Subject Everyone complains about the weather, but no one does anything about it
DateCreated 7/7/2006 4:55:00 AM
PostedDate 7/7/2006 4:36:00 AM

Number of weddings this weekend:  Three
Number of toasts: Seven
Number of high-end Country Clubs that charge a fortune for wedding receptions but feed the band Turkey Clubs (aka "Bandwiches") for dinner:  One
Number of Country Clubs with the initials RICC: One

Other areas of the country have weddings year-round, but New England is (as all inexplicably-angry conservative commentators would tell you) different.  Since the weather precludes winter weddings, our busy season is from April to November.  Some of the most spectacular coastline in the country is here and many couples plan their wedding to take advantage of the water view during the summer months.  They just have to hope that it won't rain - as do we, because we're lazy musicians and don't want to move equipment even on nice days.  We had three gigs this past weekend, all of which had some outdoor portion:
Friday night (Cape Cod) - a perfect night on the ocean at a brand-new resort.  Cocktails and dinner were served outside. 
Saturday night (Conanicut Island) -  a backyard wedding across the water from Newport.  It was a lobster boil, and we played under a huge tent.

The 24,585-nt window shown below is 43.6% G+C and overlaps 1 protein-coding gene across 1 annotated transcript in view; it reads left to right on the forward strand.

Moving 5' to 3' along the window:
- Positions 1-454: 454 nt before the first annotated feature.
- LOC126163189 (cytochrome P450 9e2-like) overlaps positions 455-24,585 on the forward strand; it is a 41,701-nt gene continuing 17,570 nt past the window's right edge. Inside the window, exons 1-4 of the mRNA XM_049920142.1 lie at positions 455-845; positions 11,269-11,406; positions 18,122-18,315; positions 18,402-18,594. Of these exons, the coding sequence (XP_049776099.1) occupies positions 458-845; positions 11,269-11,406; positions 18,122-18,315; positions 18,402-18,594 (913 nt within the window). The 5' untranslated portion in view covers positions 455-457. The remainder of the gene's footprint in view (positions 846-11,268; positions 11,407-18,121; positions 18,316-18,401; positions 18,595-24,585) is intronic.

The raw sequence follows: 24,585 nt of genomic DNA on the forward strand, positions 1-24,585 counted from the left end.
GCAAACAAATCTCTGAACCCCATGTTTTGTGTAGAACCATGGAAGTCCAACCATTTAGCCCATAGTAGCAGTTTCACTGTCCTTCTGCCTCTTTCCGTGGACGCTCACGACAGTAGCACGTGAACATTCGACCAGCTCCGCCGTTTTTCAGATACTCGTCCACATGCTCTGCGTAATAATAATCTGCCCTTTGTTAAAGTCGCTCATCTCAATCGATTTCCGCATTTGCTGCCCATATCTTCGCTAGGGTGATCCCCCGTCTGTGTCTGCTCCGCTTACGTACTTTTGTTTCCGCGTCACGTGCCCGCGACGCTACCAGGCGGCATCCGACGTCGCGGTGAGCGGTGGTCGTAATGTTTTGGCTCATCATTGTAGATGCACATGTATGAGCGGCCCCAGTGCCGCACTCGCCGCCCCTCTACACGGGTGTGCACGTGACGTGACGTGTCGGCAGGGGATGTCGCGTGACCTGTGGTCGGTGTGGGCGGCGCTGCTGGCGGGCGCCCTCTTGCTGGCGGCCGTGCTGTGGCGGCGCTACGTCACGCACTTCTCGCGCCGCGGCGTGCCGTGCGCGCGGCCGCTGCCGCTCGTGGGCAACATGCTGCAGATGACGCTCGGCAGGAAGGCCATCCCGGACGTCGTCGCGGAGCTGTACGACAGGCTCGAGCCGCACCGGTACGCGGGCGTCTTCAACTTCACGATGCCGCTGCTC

Sunday afternoon (East Bay) - Outdoor ceremony.
Friday and Saturday were postcards but Sunday looked questionable, with clouds and showers in the forecast.  My duo was playing the ceremony and had some extensive PA gear to set up (in addition to our instruments), so we lined up volunteers to help us move our stuff if the rain started.  For speed's sake, btw, not completely out of laziness.  The storm blew over, but anyone that has experience sailing (that is to say, the majority of New Englanders other than me) would see the other problem immediately - what blows a storm past you is WIND, and if the storm goes over quickly then the wind is blowing HARD.  We had forty-mile-an-hour gusts screaming directly into the Rabbi's mic, and the bride kept losing her veil as we chased sheet music all over the yard. The wedding party had to hold on with both hands to the small canopy that they were under; I was waiting for them to take off into Narragansett Bay like a giant tuxedoed parasail.  Complicating matters was that the Rabbi suffered from Parkinson's Disease.  The poor man was holding onto his mic stand for dear life, trying to keep his hands from shaking while Hurricane Gloria II blew bits and pieces of Rhode Island into the Atlantic Ocean.  As I was packing up our stuff, a guest stopped me to say, "the music was lovely, but I couldn't get that movie out of my head.  You know, the one with Helen Hunt chasing tornadoes?"
Just for the record, the movie is called "Twister."  WE did not, however, have any airborne cows.